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Between Fire and Fire. Ukrainian Art Now

18 September 2019

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Ukraine is a huge country in the middle of European continent. Yet its art for many years has been almost invisible for the outside world. After the collapse of the Soviet Union a stereotype prevailed that Ukraine was just another post-soviet country, sharing more or less similar challenges with the former metropolis – Russia. Indeed, there was much in common in painful transformations which took place in Russia, Ukraine and neighboring countries like Belarus or Moldova on the ruins of communist utopia.

 

Everything changed dramatically in 2014. Revolution of Dignity was the most important event in the newest Ukrainian history. The fight for European future started as a peaceful protest on the central square of Kiev – Maidan and ended up in tragic mass massacre of 100 people. Ukraine paid an enormous price for the victory of revolution. In the last 5 years it went through disastrous invasion and war in the East of the country, annexation of Crimea and a huge wave of propaganda which aimed to destabilize the country from inside and discredit it in the eyes of international community. Revolution and the following tragic events put an abrupt end to the post-soviet era and started a new page in the history of the whole region. Those events drew broad international attention to Ukraine and its future. It suddenly became clear that Ukraine is a country with unique urge for freedom, rich heritage and vibrant contemporary culture.

 

Five years after the revolution on Maidan were hardly the easiest times. Ukraine keeps facing continuous political turbulence. The war trauma, frustration of losing a part of the country, millions of displaced people, lost trust with Russia which for centuries had big cultural influence on Ukraine... So-called decommunization started after the revolution as an attempt to erase all traces of communist past. It triggered a wide discussion in the society regarding the mechanisms of memory and the ways of coping with historic traumas. This process is still not finished. It is not clear yet if the new Ukraine will manage to rethink productively the controversies of the XX century, and what is even more important - to cope with the recent ones.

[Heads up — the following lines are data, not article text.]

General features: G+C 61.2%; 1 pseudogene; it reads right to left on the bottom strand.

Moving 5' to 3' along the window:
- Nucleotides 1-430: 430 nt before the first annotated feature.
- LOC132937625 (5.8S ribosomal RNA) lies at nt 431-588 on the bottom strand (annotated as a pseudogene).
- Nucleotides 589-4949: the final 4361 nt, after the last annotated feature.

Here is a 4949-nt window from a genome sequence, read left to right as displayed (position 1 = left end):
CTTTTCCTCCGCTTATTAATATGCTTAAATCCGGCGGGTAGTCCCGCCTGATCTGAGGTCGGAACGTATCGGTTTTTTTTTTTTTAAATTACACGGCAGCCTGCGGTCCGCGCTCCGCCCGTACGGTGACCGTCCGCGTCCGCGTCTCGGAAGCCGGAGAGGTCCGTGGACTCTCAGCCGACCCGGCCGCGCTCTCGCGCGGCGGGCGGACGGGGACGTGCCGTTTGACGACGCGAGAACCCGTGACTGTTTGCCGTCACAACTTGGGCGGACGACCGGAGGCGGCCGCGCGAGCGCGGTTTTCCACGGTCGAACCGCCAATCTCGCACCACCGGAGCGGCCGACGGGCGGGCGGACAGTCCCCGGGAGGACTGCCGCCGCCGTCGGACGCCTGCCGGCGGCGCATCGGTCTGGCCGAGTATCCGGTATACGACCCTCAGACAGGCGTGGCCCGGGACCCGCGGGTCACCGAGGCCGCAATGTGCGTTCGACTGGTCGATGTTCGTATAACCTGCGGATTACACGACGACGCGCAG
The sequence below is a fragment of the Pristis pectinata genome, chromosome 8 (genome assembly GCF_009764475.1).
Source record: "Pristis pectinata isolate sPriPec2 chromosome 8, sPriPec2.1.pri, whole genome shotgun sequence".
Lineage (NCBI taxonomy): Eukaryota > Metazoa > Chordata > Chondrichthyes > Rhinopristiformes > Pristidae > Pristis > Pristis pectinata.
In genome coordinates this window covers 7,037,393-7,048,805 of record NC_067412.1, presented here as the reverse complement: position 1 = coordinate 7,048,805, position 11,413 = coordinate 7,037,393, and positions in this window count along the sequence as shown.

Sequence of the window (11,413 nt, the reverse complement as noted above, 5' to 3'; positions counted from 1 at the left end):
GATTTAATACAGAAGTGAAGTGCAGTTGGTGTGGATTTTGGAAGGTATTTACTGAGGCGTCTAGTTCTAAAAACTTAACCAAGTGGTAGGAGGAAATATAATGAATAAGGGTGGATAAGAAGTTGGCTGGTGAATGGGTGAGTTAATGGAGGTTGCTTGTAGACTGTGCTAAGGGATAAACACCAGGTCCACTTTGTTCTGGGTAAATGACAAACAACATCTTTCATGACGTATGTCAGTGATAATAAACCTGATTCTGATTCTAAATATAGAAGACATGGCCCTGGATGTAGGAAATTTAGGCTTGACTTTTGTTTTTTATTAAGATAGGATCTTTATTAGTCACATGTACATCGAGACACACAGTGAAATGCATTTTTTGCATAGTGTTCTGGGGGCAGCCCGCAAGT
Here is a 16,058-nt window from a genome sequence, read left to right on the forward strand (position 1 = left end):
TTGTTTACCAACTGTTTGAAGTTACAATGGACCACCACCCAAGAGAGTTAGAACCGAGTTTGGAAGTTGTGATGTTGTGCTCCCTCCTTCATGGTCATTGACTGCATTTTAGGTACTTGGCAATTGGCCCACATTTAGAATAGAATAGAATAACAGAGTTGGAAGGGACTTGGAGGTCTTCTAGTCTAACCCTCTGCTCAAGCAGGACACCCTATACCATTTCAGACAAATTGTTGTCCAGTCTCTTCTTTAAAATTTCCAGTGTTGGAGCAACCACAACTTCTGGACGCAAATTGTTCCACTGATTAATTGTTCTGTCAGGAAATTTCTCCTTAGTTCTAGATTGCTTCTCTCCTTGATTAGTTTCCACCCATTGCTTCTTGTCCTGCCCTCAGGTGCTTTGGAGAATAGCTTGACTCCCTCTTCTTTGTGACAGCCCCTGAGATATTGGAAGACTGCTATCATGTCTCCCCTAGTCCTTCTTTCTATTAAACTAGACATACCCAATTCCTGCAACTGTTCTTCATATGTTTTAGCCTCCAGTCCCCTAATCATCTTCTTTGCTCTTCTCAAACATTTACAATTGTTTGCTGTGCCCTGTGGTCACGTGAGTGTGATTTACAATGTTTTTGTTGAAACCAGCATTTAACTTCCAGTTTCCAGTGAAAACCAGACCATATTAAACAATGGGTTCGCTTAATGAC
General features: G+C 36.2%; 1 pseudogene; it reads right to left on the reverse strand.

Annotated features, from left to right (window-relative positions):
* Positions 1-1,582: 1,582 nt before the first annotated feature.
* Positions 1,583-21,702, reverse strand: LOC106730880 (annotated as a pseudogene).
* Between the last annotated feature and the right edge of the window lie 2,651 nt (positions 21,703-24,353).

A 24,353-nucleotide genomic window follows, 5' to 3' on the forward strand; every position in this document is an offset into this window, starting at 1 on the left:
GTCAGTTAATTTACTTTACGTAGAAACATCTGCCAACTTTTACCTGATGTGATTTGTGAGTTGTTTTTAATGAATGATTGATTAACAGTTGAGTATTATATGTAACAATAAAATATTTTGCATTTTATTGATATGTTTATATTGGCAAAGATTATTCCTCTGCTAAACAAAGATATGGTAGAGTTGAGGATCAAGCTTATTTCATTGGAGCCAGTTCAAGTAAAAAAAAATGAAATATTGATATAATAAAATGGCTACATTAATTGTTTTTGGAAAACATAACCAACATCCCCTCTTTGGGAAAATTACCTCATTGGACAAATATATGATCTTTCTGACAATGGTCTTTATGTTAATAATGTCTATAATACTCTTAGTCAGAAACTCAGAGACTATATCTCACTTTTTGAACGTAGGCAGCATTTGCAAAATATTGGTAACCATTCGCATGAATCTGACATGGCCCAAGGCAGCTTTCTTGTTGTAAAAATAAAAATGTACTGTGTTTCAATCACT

As it usually happens, the worst of times are also the best of times.  The challenges of the last five years inspired a huge wave of cultural activity in Ukraine and brought a new ambitious generation on the art scene.  For the last several decades Ukraine has had a vibrant artistic community and witnessed rapid growth of interest in contemporary visual practices. New Ukrainian art formed as the opposition to degraded social realistic canon in late 1980s. By now it encompasses three generations: the artists who came during Perestroika, the first post-soviet generation of activists that emerged after the Orange revolution in 2004 and, finally, “the third wave” - those who came during and after the last Maidan. The exhibition shows how Ukrainian revolution and the following events reflect in the works of young artists. For some of them the last five years were the start of the career. For others – the time of sudden maturity.

 

“Between Fire and Fire” is the first large-scale presentation of post-Maidan art in Austria. The title of the show refers to the German translation of William Blake’s collected works. It also derives inspiration from Blake’s famous Songs of Innocence and of Experience. The Songs were written in the times of French revolution which also brought lots of hopes and disillusions. The symbolism of fire in Blake’s poetry is influenced by Jacob Böhme’s mystical ideas where fire is one of the powerful yet ambiguous elements of creation.  Contemporary Ukraine seen through the works of young artists is literally trapped between fires. Fire is one of the recognizable symbols of mass clashes during the Maidan. In the wider sense it is the metaphor of all the multiple catastrophes faced by Ukraine in the last 100 years. “Ukraine on Fire” was the name of the famous movie script about World Wat II by prominent early Soviet Ukrainian film director Olexander Dovzhenko.